In 1944 Charles Cochrane reviewed Thucydides by John Findley.1 Cochrane’s review is noteworthy in the context of Eric Havelock’s ongoing work on the Sophists and Socrates at that time, and of the close relationship at UT between Cochrane and Harold Innis2. The short review characterized in some detail Finley’s description of “an all-pervasive change in outlook” in Athens in the fifth century BC, which Findley attributed to the deep influence of the Sophists:
Professor Finley now proceeds to examine the intellectual and spiritual atmosphere of the
period covered by [Thucydides’] History — a period which, as he remarks, the historian relived with such intensity.3 This he depicts as a time when the “realistic” thinking of the Sophists made its first and deepest impression on Athens; and he attributes to the impact of Sophism an all-pervasive change in outlook, best described perhaps as the victory of conceptual over symbolic or poetic modes of thought. In this connection Mr. Finley has much of interest and value to say, especially with regard to the so-called antithetic style of discourse in relation to the contemporary mind. Sophistic influence, as he sees it, operated in two ways. In the first place, it provided a fresh impulse to scientific investigation and, therewith, to the “search for causes” in terms of which to understand characters and events. Secondly, it invented in rhetoric a vehicle for “logical” expression, i.e., for identifying and defining the concepts which, according to the findings of contemporary reason, constitute the pattern of things. Both these influences, which are to be discerned in the dramas of Sophocles and Euripides, as well as in the earliest extant samples of Athenian prose literature, are also, as Mr. Finley argues, fully illustrated in the work of the historian.4
Just what had occasioned this “all-pervasive change in outlook” was a question on everybody’s mind. For the Toronto school — Innis, Havelock and McLuhan — the emerging answer was: literacy.
In fact, a hint of this answer appears in Cochrane’s review in a phrase intended by him to suggest mediation only in the vague sense of a middle term. The mind of Thucydides was shaped, says Cochrane, by the “attempt to discover a via media between earlier theories of historical causation, based on religious and philosophical principles, and the rank mechanistic or sensationalistic materialism” of some of the Sophists.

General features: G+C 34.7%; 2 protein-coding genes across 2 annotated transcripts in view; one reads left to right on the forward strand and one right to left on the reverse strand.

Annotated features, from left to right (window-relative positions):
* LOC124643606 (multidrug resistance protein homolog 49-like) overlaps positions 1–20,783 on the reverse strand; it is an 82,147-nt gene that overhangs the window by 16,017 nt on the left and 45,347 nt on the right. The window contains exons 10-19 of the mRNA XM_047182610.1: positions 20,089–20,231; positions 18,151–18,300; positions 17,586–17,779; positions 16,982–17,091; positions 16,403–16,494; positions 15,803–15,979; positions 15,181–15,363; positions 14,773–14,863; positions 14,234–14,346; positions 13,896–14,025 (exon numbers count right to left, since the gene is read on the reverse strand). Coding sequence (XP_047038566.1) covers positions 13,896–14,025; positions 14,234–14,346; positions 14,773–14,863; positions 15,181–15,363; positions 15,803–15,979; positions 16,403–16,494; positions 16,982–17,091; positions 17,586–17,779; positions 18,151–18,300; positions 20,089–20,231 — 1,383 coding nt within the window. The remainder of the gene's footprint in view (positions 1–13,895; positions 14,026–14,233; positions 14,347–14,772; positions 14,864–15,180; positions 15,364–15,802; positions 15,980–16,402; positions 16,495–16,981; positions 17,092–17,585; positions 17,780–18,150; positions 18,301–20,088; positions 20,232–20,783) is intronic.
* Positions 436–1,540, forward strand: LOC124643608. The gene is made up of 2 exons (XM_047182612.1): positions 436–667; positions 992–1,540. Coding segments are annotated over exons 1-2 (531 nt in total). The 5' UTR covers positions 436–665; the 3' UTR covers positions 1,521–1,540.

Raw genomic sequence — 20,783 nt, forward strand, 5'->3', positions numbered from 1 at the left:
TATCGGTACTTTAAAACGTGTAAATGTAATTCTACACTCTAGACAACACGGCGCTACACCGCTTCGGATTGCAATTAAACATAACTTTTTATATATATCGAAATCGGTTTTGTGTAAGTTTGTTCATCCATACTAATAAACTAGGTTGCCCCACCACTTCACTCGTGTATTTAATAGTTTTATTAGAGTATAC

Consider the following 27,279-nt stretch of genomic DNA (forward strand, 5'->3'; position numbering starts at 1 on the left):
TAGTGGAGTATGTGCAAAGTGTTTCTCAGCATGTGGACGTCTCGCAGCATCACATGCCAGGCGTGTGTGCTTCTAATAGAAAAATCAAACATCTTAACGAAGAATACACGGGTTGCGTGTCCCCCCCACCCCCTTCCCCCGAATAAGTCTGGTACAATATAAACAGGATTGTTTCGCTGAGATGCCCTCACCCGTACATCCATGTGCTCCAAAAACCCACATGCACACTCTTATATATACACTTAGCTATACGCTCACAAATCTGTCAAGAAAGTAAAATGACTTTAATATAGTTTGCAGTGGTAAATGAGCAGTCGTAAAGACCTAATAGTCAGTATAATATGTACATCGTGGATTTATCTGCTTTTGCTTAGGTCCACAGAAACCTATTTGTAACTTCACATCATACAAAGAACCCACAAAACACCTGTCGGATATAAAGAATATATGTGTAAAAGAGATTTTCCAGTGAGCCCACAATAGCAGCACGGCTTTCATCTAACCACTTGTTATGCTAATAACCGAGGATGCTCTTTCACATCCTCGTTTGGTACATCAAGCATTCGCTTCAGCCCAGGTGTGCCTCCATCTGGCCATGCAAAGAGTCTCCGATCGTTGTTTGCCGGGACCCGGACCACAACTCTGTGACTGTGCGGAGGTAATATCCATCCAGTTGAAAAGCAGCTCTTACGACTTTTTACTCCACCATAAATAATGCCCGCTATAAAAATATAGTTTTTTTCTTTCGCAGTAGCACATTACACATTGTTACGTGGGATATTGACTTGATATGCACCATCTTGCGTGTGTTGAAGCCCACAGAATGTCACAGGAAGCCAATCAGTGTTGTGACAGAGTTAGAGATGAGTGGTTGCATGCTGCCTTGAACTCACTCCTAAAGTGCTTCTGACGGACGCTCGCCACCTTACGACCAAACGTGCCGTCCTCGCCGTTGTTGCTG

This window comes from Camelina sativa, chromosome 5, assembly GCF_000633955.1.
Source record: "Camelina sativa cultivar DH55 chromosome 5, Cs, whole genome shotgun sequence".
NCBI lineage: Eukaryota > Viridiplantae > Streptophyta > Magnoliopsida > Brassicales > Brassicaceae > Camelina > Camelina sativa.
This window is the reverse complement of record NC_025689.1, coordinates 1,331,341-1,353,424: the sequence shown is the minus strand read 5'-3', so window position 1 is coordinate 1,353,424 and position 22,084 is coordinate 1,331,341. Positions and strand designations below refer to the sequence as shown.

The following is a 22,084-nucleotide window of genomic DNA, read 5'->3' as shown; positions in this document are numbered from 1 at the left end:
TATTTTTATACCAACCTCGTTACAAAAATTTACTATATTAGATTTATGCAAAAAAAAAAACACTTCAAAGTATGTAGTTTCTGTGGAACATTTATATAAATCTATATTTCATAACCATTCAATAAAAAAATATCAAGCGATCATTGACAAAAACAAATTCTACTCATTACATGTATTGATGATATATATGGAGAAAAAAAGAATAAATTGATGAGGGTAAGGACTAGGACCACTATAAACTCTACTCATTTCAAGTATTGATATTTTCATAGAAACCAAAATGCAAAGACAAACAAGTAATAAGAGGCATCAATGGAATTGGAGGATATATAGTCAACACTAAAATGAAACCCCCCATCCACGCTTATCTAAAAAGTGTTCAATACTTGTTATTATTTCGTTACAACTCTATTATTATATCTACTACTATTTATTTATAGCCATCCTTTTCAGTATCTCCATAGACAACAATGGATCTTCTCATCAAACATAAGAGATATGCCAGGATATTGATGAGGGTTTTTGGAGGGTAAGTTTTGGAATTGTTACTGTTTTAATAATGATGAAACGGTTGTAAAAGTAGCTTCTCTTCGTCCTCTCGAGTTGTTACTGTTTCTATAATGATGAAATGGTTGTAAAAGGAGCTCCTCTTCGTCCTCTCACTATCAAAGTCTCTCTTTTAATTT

For Cochrane, Thucydides’ work was therefore an attempt:
to develop a position in the light of which man, while denied all capacity to transcend the world of nature or the material world, might still be regarded as in some sense a genuine agent, the “maker” of his own history. To see Thucydides in this context is, we feel, essential to an adequate appreciation of his work and of the claim that it would live as a “possession forever”. Like most of his “advanced” contemporaries — the Sophists of the Periclean age — the historian was strictly and consistently ἄθεος; as such, he rejected in toto the element of myth which had so far dominated the writing of history. But, unlike the majority, he refused to throw the old gods overboard only to deify “fate” or “chance”. Accordingly, he discovered the hormé — dynamic or principle of motion in human history — not in any general hypothetical principle but in history itself, i.e., in the relationship between the aspirations and ideals of men, on the one hand, and, on the other, the material circumstances upon which their satisfaction depends.5
It would be this “relationship” between mind and environment, each at work on the other, that the Toronto school would thematize as the research field of “communications”.
- John H. Findley, Thucydides, HUP, 1942. Cochrane had published his own Thucydides book in 1929, Thucydides and the Science of History, OUP, 1929. ↩
- See Grant on Innis and Cochrane. ↩
- Thucydides lived from c 460 BC to c 400. His History covers the three decades following the start of the war between Athens and Sparta in 431 BC. ↩
- Charles N. Cochrane, Review of Thucydides, by John H. Finley, Jr, 1942, in Classical Philology, 39:1, January 1944, 57-59. The citations in the remainder of this post come from this same review. ↩
- Importantly, the last part of this passage — “the “dynamic or principle of motion in human history . . . in history itself, i.e., in the relationship between the aspirations and ideals of men, on the one hand, and, on the other, the material circumstances upon which their satisfaction depends” — was cited by Harold Innis in his obituary for Cochrane (‘Charles Norris Cochrane, 1889-1945’, Canadian Journal of Economics and Political Science, 12:1, 1946, pp. 95-97). ↩